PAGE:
The important documents section might also include copies of passports; anything you keep in your wallet, such as AAA memberships, work IDs, credit cards and Metro fare cards; and your marriage license, birth certificates, and Social Security and Medicare cards.

In our house, we — well, my wife, really — organized a section called "Real Estate & Automobile."

This includes what you think it does: the contract with our cooperative building, where we own shares; our homeowners' insurance; the title, registration and insurance policy to our car. My wife even included the backup for the E-ZPass because it would have to be canceled if we got rid of the car. Home warranties and the like would also go into this section.

The next three sections of most Big Books can detail any bank accounts; investments, including stocks and mutual funds; and, finally, a list of retirement accounts.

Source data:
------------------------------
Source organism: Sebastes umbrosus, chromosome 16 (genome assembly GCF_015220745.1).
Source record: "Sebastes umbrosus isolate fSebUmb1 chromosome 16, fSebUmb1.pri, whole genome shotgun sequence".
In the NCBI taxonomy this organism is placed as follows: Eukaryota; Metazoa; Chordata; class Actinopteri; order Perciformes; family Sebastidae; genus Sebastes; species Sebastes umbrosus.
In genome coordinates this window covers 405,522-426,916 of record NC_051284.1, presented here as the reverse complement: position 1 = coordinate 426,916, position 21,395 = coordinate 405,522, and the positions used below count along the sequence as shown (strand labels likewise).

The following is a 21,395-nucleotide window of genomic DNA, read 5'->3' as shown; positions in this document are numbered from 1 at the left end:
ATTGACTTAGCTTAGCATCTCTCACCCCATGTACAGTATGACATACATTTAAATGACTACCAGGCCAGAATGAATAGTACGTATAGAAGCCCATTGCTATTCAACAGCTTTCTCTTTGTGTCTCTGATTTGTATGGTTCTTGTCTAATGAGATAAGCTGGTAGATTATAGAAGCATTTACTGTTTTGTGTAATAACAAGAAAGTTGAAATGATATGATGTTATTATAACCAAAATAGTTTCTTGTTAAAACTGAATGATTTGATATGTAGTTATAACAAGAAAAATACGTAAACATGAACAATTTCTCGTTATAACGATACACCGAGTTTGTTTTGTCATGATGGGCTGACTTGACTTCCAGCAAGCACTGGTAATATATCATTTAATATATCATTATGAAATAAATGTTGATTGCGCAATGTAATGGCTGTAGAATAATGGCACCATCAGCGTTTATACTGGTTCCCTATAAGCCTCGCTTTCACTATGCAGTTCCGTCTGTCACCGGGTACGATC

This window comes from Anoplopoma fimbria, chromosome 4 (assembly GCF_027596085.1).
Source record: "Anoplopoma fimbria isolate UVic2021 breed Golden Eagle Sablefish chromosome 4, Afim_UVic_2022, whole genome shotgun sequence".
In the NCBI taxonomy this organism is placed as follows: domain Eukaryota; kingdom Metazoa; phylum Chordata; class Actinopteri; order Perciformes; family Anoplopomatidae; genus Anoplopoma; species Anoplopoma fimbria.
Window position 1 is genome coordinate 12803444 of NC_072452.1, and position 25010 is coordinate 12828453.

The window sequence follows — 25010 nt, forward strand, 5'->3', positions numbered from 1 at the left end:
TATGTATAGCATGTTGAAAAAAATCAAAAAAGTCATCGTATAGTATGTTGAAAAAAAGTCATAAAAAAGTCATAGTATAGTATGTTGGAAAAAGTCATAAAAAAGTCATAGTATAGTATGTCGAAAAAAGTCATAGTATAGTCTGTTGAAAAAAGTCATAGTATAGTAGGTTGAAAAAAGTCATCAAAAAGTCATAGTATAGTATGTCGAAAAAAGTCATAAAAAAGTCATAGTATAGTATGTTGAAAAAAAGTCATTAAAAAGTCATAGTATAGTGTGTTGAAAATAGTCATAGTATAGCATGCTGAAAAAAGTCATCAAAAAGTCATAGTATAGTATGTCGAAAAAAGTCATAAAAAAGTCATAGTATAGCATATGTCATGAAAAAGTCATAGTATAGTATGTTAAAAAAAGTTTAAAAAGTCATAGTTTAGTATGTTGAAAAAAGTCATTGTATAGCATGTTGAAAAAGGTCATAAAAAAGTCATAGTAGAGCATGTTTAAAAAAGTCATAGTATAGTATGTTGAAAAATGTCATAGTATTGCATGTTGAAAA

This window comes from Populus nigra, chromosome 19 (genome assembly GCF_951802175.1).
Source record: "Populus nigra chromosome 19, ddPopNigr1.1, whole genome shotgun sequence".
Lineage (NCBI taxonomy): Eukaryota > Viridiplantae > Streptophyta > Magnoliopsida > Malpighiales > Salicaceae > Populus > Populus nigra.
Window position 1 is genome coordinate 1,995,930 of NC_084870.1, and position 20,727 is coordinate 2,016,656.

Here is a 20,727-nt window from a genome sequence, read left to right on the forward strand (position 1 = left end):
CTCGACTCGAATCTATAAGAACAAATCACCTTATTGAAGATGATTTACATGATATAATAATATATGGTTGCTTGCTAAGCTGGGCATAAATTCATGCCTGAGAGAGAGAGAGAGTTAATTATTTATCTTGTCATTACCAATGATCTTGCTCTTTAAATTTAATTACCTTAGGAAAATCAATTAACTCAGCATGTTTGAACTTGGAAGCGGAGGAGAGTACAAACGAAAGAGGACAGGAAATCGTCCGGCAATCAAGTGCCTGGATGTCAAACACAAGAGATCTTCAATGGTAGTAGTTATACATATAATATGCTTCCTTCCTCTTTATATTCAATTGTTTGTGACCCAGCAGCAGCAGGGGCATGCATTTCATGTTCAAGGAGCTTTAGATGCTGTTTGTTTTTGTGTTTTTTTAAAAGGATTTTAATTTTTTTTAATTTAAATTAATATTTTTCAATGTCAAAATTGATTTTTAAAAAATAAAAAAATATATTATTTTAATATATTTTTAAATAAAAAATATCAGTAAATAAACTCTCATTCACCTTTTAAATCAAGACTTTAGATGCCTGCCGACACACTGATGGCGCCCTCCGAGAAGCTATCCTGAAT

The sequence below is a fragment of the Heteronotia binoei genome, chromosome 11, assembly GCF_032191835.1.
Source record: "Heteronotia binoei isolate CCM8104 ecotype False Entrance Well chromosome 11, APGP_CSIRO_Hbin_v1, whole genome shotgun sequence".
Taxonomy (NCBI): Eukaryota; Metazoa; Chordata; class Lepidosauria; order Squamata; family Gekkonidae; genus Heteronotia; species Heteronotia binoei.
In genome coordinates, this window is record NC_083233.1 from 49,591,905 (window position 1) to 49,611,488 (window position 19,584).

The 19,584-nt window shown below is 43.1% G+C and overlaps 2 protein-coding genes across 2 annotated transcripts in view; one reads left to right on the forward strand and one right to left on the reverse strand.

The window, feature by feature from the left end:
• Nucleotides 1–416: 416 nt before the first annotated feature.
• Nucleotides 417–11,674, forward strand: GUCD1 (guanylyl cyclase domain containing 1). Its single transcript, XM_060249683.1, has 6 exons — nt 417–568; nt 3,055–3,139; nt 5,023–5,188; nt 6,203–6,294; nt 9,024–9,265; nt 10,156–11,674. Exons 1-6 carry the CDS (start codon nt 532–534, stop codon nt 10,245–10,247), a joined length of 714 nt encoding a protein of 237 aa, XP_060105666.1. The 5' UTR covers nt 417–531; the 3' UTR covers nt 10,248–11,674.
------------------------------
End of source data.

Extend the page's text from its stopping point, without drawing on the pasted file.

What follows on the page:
This is important stuff, and the sooner you do it, the better your chances of achieving financial independence.

"The average American is so disorganized and has no idea what their true net worth and true holdings are," Cox said. "But getting organized gets you focused, and once you realize what you have, it's easier to have a plan about where you want to go."

If you own stock, mutual funds, savings accounts, money markets or have a retirement account or some other financial assets, you might want to list them next. You can call one "Taxable Investment Accounts" and the other "Retirement Accounts," because some assets are inside employee benefit plans that might require different procedures to access.

Don't forget to include your custodial information - account numbers, etc. - for your pension plans, if you are fortunate enough to have one.

Washington estate attorney Michael Curtin said one of the most important parts of preparing the Big Book or any other estate legacy is to find a home for your digital sign-ons and passwords.

"We all live in this crazy, password world now, and it's a tricky thing," Curtin said. "People ought to provide all of their passwords in a safe place. They should have some language in the will or trust that allows the fiduciary (estate attorney) to access all of those passwords and accounts. People have Apple accounts, Fidelity accounts, Amazon accounts that are password-protected. Those accounts can have money and assets in them."